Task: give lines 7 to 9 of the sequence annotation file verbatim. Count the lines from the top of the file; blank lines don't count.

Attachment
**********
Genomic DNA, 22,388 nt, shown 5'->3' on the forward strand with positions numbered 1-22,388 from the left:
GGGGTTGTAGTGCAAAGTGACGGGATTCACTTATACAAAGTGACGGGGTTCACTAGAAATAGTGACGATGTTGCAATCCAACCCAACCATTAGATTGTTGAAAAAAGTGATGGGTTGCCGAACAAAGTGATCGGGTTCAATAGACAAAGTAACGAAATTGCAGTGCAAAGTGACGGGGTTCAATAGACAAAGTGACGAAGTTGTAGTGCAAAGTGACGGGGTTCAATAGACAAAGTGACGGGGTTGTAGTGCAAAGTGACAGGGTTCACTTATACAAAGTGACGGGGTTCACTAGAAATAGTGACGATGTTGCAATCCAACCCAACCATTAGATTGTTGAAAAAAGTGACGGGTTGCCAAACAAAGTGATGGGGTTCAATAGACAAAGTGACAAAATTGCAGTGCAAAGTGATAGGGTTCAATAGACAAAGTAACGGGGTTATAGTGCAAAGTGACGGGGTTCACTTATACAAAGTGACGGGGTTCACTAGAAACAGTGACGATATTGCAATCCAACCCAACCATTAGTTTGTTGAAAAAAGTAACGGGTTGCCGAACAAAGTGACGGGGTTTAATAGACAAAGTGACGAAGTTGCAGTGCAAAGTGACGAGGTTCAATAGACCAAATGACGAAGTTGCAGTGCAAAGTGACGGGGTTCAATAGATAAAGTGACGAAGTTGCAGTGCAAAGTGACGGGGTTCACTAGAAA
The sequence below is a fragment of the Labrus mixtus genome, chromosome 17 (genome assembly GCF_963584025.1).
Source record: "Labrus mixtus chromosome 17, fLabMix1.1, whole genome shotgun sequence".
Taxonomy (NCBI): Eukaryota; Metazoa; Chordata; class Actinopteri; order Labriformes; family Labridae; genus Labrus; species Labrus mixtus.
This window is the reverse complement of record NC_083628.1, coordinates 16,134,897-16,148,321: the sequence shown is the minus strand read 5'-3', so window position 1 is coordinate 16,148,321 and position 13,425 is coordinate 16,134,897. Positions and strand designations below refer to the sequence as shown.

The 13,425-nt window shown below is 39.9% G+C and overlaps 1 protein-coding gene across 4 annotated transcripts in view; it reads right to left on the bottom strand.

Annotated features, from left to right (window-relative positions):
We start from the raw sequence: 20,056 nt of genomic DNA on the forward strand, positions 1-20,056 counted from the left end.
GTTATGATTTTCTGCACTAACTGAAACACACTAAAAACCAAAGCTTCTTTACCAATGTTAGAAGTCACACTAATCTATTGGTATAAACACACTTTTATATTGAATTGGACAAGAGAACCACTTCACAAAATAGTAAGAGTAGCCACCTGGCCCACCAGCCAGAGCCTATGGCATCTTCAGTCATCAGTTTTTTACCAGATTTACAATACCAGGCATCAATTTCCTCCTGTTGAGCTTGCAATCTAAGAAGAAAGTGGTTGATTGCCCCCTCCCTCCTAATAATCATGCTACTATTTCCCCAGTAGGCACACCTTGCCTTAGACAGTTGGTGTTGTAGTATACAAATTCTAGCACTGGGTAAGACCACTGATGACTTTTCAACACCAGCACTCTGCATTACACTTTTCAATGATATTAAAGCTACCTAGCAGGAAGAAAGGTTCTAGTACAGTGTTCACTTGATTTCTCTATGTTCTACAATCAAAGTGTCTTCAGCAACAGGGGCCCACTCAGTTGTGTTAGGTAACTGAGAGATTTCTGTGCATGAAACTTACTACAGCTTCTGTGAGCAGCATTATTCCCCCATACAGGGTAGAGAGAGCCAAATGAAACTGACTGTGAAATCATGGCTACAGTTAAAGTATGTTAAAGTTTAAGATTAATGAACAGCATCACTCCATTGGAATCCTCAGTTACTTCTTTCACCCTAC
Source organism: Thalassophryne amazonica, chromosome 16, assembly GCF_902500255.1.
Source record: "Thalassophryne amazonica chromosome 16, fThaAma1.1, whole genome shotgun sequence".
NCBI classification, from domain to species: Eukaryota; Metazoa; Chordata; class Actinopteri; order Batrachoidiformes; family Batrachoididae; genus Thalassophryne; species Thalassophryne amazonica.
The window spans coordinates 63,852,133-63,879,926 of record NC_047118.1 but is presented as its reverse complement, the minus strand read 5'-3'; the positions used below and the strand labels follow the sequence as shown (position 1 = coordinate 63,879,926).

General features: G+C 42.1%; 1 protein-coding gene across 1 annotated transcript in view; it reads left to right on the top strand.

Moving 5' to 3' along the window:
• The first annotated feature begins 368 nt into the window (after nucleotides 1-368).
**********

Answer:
The 13,425-nt window shown below is 39.9% G+C and overlaps 1 protein-coding gene across 4 annotated transcripts in view; it reads right to left on the bottom strand.

Annotated features, from left to right (window-relative positions):
We start from the raw sequence: 20,056 nt of genomic DNA on the forward strand, positions 1-20,056 counted from the left end.